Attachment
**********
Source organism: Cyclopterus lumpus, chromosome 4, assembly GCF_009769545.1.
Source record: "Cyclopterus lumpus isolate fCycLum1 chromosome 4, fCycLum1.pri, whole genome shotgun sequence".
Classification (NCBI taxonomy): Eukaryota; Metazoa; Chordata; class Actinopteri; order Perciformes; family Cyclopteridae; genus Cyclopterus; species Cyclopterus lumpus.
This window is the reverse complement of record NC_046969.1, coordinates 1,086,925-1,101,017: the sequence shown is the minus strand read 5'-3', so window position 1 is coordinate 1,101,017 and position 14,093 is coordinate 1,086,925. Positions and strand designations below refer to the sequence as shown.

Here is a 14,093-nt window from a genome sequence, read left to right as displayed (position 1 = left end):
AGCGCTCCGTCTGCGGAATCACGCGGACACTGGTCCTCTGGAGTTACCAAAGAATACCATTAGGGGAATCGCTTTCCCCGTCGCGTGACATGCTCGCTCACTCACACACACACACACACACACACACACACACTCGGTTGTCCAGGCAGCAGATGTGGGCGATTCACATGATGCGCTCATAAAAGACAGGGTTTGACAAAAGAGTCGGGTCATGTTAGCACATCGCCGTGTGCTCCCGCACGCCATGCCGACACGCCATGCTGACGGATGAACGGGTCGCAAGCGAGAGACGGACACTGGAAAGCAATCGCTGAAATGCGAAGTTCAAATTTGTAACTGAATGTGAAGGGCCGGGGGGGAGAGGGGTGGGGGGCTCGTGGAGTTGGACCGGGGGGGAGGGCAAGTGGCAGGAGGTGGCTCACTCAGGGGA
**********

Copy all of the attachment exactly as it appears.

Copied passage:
Source organism: Cyclopterus lumpus, chromosome 4, assembly GCF_009769545.1.
Source record: "Cyclopterus lumpus isolate fCycLum1 chromosome 4, fCycLum1.pri, whole genome shotgun sequence".
Classification (NCBI taxonomy): Eukaryota; Metazoa; Chordata; class Actinopteri; order Perciformes; family Cyclopteridae; genus Cyclopterus; species Cyclopterus lumpus.
This window is the reverse complement of record NC_046969.1, coordinates 1,086,925-1,101,017: the sequence shown is the minus strand read 5'-3', so window position 1 is coordinate 1,101,017 and position 14,093 is coordinate 1,086,925. Positions and strand designations below refer to the sequence as shown.

Here is a 14,093-nt window from a genome sequence, read left to right as displayed (position 1 = left end):
AGCGCTCCGTCTGCGGAATCACGCGGACACTGGTCCTCTGGAGTTACCAAAGAATACCATTAGGGGAATCGCTTTCCCCGTCGCGTGACATGCTCGCTCACTCACACACACACACACACACACACACACACACTCGGTTGTCCAGGCAGCAGATGTGGGCGATTCACATGATGCGCTCATAAAAGACAGGGTTTGACAAAAGAGTCGGGTCATGTTAGCACATCGCCGTGTGCTCCCGCACGCCATGCCGACACGCCATGCTGACGGATGAACGGGTCGCAAGCGAGAGACGGACACTGGAAAGCAATCGCTGAAATGCGAAGTTCAAATTTGTAACTGAATGTGAAGGGCCGGGGGGGAGAGGGGTGGGGGGCTCGTGGAGTTGGACCGGGGGGGAGGGCAAGTGGCAGGAGGTGGCTCACTCAGGGGA